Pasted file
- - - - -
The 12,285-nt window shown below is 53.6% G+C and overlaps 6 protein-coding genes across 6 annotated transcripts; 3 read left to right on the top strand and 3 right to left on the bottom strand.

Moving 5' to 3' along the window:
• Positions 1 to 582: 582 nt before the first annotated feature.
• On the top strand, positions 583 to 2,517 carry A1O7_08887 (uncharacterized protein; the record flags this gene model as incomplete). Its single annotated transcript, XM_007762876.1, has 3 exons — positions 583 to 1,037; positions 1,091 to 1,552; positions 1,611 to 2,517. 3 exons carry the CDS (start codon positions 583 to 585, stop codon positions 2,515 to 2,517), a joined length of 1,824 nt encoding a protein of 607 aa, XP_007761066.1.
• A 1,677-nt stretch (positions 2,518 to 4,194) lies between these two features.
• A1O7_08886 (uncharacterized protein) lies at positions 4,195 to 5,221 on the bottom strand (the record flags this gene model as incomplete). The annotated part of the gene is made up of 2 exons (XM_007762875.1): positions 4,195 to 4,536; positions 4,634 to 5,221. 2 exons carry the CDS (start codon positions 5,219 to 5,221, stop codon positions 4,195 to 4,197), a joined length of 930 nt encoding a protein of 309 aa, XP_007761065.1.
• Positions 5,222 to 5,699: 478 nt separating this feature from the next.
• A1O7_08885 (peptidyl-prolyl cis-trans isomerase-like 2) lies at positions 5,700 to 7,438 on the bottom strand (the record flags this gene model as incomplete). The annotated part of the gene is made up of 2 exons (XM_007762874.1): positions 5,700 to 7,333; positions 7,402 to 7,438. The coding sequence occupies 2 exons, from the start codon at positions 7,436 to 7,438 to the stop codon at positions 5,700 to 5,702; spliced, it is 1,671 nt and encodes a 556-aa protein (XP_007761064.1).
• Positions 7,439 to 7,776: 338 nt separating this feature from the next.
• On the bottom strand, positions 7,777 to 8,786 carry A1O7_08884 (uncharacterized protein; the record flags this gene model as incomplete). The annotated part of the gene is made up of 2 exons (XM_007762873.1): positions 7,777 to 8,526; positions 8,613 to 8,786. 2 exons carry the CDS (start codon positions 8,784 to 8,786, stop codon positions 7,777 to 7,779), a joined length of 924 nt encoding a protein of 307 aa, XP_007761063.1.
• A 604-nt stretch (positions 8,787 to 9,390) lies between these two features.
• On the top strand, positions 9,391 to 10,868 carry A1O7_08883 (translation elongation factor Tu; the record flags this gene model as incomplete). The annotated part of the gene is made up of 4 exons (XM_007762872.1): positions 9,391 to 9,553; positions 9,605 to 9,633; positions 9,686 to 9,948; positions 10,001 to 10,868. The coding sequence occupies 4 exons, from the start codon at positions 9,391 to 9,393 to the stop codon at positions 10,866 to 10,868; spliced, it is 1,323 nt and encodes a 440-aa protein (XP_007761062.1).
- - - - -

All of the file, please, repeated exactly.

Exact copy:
The 12,285-nt window shown below is 53.6% G+C and overlaps 6 protein-coding genes across 6 annotated transcripts; 3 read left to right on the top strand and 3 right to left on the bottom strand.

Moving 5' to 3' along the window:
• Positions 1 to 582: 582 nt before the first annotated feature.
• On the top strand, positions 583 to 2,517 carry A1O7_08887 (uncharacterized protein; the record flags this gene model as incomplete). Its single annotated transcript, XM_007762876.1, has 3 exons — positions 583 to 1,037; positions 1,091 to 1,552; positions 1,611 to 2,517. 3 exons carry the CDS (start codon positions 583 to 585, stop codon positions 2,515 to 2,517), a joined length of 1,824 nt encoding a protein of 607 aa, XP_007761066.1.
• A 1,677-nt stretch (positions 2,518 to 4,194) lies between these two features.
• A1O7_08886 (uncharacterized protein) lies at positions 4,195 to 5,221 on the bottom strand (the record flags this gene model as incomplete). The annotated part of the gene is made up of 2 exons (XM_007762875.1): positions 4,195 to 4,536; positions 4,634 to 5,221. 2 exons carry the CDS (start codon positions 5,219 to 5,221, stop codon positions 4,195 to 4,197), a joined length of 930 nt encoding a protein of 309 aa, XP_007761065.1.
• Positions 5,222 to 5,699: 478 nt separating this feature from the next.
• A1O7_08885 (peptidyl-prolyl cis-trans isomerase-like 2) lies at positions 5,700 to 7,438 on the bottom strand (the record flags this gene model as incomplete). The annotated part of the gene is made up of 2 exons (XM_007762874.1): positions 5,700 to 7,333; positions 7,402 to 7,438. The coding sequence occupies 2 exons, from the start codon at positions 7,436 to 7,438 to the stop codon at positions 5,700 to 5,702; spliced, it is 1,671 nt and encodes a 556-aa protein (XP_007761064.1).
• Positions 7,439 to 7,776: 338 nt separating this feature from the next.
• On the bottom strand, positions 7,777 to 8,786 carry A1O7_08884 (uncharacterized protein; the record flags this gene model as incomplete). The annotated part of the gene is made up of 2 exons (XM_007762873.1): positions 7,777 to 8,526; positions 8,613 to 8,786. 2 exons carry the CDS (start codon positions 8,784 to 8,786, stop codon positions 7,777 to 7,779), a joined length of 924 nt encoding a protein of 307 aa, XP_007761063.1.
• A 604-nt stretch (positions 8,787 to 9,390) lies between these two features.
• On the top strand, positions 9,391 to 10,868 carry A1O7_08883 (translation elongation factor Tu; the record flags this gene model as incomplete). The annotated part of the gene is made up of 4 exons (XM_007762872.1): positions 9,391 to 9,553; positions 9,605 to 9,633; positions 9,686 to 9,948; positions 10,001 to 10,868. The coding sequence occupies 4 exons, from the start codon at positions 9,391 to 9,393 to the stop codon at positions 10,866 to 10,868; spliced, it is 1,323 nt and encodes a 440-aa protein (XP_007761062.1).